Question 1: The definition of ‘flexible retirement’ excludes members continuing in the same grade with the same hours, but who take all or part of their age-related benefits. Do you (or employers or schemes you advise) enable workers to continue to work after NPA in the same grade and with the same hours whilst taking their age related benefits? If so, does the practice cause significant problems for the scheme and are you (or any of the employers or schemes you advise) considering withdrawing the policy? If not, please explain why the practice has not been adopted.

Question 4: We welcome further evidence to determine the extent to which the Age Regulations deter employers from offering flexible retirement arrangements. Do you (or the employers or schemes you advise) currently provide flexible retirement arrangements to staff? If so, are you (or the employers or schemes you advise) considering withdrawing or limiting those arrangements? Why? If you (or the employers or schemes you advise) do not offer flexible retirement arrangements, what is the reason for this? Would an exemption from the Age Regulations lead you (or the employers or schemes you advise) to change your current practice?
Sources: Department for Work and Pensions "Flexible Retirement and Pension Provision" (December 16, 2008); Professional Pensions "DWP launches age discrimination consultation" (December 17, 2008)

Sunday, December 14, 2008

France: Website for Employers and Employees to Manage Second Half of Careers

In order to help with the retention of employees in the second part of their careers--a major economic and social priority anticipated by employers and employees, Opcalia has launched Fifti, a website for professional and public use to change the social perceptions and changing attitudes of managers and employees as France seeks to raise the number of employees over 55 to 50% by 2010.

Fifti aims to help employees and employers to understand and anticipate the issue of age in the company. By combining the needs and expectations, raising fears and misconceptions, Fifti can open dialogue to understand different parts of the second careers and to implement new practices. Among other things, the website will address skills, training, preparation for retirement, motivation, nutrition, and physical activity of older workers.

Source: Opcalia Press Release (December 12, 2008)

Thursday, December 11, 2008

Idaho: Census Bureau Issues Profile of the Older Worker

In a continuation of its partnership with 31 states on a series of reports on workers 55 and older, the Census Bureau has released its report on Idaho, the 25th state to be released in the series. Among the highlights of the report--"The Geographic Distribution and Characteristics of Older Workers in Idaho: 2004":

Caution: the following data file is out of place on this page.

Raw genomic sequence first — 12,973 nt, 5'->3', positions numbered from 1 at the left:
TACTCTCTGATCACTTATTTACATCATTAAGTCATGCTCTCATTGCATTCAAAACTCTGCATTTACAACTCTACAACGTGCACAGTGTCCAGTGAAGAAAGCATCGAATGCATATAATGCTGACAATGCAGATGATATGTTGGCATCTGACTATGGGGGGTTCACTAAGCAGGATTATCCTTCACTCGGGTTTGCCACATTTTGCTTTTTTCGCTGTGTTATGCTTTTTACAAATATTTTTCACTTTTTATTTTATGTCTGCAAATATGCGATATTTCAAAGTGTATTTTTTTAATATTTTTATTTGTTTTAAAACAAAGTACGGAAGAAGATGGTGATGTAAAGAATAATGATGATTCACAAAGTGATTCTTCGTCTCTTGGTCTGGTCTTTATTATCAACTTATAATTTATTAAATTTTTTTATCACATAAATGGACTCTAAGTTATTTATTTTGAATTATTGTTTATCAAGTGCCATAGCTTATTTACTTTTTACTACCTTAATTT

• 12.9% of workers were 55 and older, while 2.7% were 65 and older;
  • statewide, the utilities industry had the highest proportion of or workers 55 and older, with 22.0% or more of its workers in that age group, followed by transportation and warehousing, with 21.2% in that age group; and
  • the state's retail trade industry employed the greatest number of older workers, with about 15.0% of the workers 55 and older being in that sector.
Source: U.S. Census Bureau Longitudinal Employer-Household Dynamics What's New (December 10, 2008)

Monday, December 08, 2008

Research: Effect of Older Worker Unemployment Protection on Employment

Faced with low employment rates for older workers, most OECD countries
have experimented with specific older worker employment protection in the
form of taxes on firing and subsidies on hiring. A paper issued by the Institute for the Study of Labor examines the age-related design of firing taxes by extending the theory of job creation and job destruction to account for a finite working life-time.

Arnaud Chéron, Jean-Olivier Hairault, and François Langot, the authors of "Age-Dependent Employment Protection," argue that the potential employment gains related to employment protection are high for older workers, but higher firing taxes for these workers increase job destruction rates for the younger generations. On the other hand, age-decreasing firing taxes can lead to lower job destruction rates at all ages. Furthermore, because firings of older (younger) workers exert a negative (positive) externality on the matching process, the authors find that the first best age-dynamic of firing taxes and hiring subsidies is typically hump-shaped. Taking into account distortions related to unemployment benefits and bargaining power shows the robustness of this result, in contradiction with the existing policies in most OECD countries.

Source: Institute for the Study of Labor Abstract (November 2008)

Monday, December 01, 2008

North Dakota: Census Bureau Issues Profile of the Older Worker

In a continuation of its partnership with 31 states on a series of reports on workers 55 and older, the Census Bureau has released its report on North Dakota, the 24th state to be released in the series. Among the highlights of the report--"The Geographic Distribution and Characteristics of Older Workers in North Dakota: 2004":
  • 13.6% of workers were 55 and older, while 3.3% were 65 and older;
  • statewide, the real estate and rental and leasing industry had the highest proportion of or workers 55 and older, with 22.0% of its workers in that age group; and
  • the state's health care and social assistance industry employed the greatest number of older workers, with about 21.6% of the workers 55 and older being in that sector.
Source: U.S. Census Bureau Longitudinal Employer-Household Dynamics What's New (November 25, 2008)

Research Study Pushes for Cultural Changes To Increase Workplace Flexibility for Older Workers

An AARP Public Policy Institute Insight on the Issues report focuses on the availability of and barriers to flexible work options, with a particular focus on older workers and phased retirement. According to the Making Work More Flexible: Opportunities and Evidence, prepared by Melissa A. Hardy of The Pennsylvania State University, many employers remain skeptical of flexible work options, despite growing evidence that they can benefit both employers and employees. Among other things, these employers fear that labor costs, output, or administrative efficiency will be unfavorably affected.

Among other things, the report looks at phased retirement, finding that while older workers express considerable interest in scaling back their work hours prior to full retirement, and many analysts and older worker advocates contend that such work options could prolong working life, relatively few workers have access to formal phased retirement options.

Source: AARP Research Report (November 2008)